Jerry Weiss is an American figurative, landscape, and portrait painter and a writer. He studied classical drawing, and his career has centered on both the figure, and landscape. He says he is "intrigued by the portrait and figure as a most sacred subject."

<span class="mw-page-title-main">Elizabeth Coffin</span> American painter

Elizabeth Rebecca Coffin (1850–1930) was an American artist, educator and philanthropist who is known for her paintings of Nantucket, Massachusetts. Well-educated and accomplished, she was one of the "New Women" of the 19th century who explored opportunities not traditionally available to women. She was the first person in the United States to earn a Master of Fine Arts degree and was the first woman admitted to the Hague Academy of Fine Arts. She opened a school in Nantucket that had been only open to men and offered several types of trade and crafts work courses to both genders.

<span class="mw-page-title-main">Nelson Shanks</span> American painter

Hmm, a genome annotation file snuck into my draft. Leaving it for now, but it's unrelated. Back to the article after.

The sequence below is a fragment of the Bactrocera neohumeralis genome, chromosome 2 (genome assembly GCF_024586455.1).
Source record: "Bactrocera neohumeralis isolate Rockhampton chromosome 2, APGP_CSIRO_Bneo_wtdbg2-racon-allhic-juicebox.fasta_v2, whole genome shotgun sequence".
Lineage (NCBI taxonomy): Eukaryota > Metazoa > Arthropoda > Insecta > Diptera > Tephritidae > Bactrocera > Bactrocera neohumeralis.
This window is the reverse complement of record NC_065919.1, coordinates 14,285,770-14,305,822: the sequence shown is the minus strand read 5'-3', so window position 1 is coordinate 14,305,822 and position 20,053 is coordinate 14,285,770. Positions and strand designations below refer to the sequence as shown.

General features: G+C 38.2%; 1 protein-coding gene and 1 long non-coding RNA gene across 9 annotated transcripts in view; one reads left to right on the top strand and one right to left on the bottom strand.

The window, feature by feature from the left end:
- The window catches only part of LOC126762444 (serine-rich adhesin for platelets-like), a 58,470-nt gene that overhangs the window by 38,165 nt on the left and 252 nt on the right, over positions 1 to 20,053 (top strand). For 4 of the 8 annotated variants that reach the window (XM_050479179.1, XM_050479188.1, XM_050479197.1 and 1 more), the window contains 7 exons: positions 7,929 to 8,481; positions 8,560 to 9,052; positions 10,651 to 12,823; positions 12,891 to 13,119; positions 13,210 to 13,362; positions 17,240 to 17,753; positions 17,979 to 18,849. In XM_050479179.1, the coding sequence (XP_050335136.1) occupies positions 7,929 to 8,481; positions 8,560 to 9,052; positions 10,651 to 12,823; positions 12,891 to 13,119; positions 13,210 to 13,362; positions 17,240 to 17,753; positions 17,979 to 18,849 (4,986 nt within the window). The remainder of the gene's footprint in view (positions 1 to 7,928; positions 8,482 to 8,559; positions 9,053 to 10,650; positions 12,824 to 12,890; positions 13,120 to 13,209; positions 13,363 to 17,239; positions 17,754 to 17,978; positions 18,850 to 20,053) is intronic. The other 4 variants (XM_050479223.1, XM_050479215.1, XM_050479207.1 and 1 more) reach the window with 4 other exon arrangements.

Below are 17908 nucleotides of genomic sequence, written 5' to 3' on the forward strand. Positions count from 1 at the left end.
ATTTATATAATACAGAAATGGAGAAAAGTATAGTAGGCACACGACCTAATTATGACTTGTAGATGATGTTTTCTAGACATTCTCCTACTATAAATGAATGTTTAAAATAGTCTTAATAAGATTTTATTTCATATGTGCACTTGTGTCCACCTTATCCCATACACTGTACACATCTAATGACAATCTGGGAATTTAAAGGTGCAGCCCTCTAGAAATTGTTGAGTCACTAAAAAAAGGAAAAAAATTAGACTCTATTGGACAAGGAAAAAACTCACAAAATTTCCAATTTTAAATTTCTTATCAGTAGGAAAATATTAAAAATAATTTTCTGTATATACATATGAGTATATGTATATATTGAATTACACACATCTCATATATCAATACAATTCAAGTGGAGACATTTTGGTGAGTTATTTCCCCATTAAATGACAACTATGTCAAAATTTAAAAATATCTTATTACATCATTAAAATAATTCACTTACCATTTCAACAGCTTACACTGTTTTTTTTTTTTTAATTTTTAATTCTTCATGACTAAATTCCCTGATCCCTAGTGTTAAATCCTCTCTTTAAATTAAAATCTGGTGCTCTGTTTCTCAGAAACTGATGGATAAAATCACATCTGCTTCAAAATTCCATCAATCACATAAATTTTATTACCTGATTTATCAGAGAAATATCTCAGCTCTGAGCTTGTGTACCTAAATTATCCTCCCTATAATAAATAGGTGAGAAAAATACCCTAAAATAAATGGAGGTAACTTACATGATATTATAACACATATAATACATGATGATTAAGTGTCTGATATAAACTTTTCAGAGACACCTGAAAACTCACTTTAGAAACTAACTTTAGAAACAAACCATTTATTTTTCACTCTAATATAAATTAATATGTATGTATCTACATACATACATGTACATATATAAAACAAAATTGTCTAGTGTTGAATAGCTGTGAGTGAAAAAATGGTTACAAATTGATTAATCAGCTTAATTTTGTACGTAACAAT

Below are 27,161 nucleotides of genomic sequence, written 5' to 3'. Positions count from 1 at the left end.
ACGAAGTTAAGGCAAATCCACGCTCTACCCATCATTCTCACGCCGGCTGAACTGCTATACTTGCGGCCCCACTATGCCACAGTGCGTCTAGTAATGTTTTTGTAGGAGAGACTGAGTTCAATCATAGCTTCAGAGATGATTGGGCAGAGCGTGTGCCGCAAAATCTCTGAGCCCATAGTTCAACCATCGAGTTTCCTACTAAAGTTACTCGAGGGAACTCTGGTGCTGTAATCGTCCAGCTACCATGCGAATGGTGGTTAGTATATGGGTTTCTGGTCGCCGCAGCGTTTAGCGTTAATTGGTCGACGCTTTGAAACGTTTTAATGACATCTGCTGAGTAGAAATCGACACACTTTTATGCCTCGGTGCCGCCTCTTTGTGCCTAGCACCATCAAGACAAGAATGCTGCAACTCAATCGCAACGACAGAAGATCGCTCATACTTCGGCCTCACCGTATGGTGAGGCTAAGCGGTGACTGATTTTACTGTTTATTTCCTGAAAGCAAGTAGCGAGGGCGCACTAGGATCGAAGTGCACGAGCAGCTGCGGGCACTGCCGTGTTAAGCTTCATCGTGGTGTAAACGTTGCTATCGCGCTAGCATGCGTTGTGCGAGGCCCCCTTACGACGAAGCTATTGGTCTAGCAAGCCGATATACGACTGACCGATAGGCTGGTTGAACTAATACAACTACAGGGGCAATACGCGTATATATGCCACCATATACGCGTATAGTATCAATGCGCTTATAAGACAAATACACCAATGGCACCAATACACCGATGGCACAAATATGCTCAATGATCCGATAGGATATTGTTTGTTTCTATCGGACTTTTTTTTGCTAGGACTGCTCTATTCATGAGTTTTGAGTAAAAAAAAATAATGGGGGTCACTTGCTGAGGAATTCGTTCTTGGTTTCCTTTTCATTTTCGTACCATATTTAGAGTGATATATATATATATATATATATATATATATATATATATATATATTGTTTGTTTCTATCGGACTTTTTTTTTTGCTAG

John Nelson Shanks was an American artist and painter. His best known works include his portrait of Diana, Princess of Wales, first shown at Hirschl & Adler Gallery in New York City, April 24 to June 28, 1996 and the portrait of president Bill Clinton for the National Portrait Gallery.

Dick Perez is an American artist known for his baseball paintings for the National Baseball Hall of Fame and Museum and the Philadelphia Phillies. He is also known for his paintings for various baseball card series. Perez's 2010 book The Immortals: An Art Collection of Baseball's Best, offers a visual history of the 292 members of the Baseball Hall of Fame.

<span class="mw-page-title-main">Louise Cox (painter)</span> American painter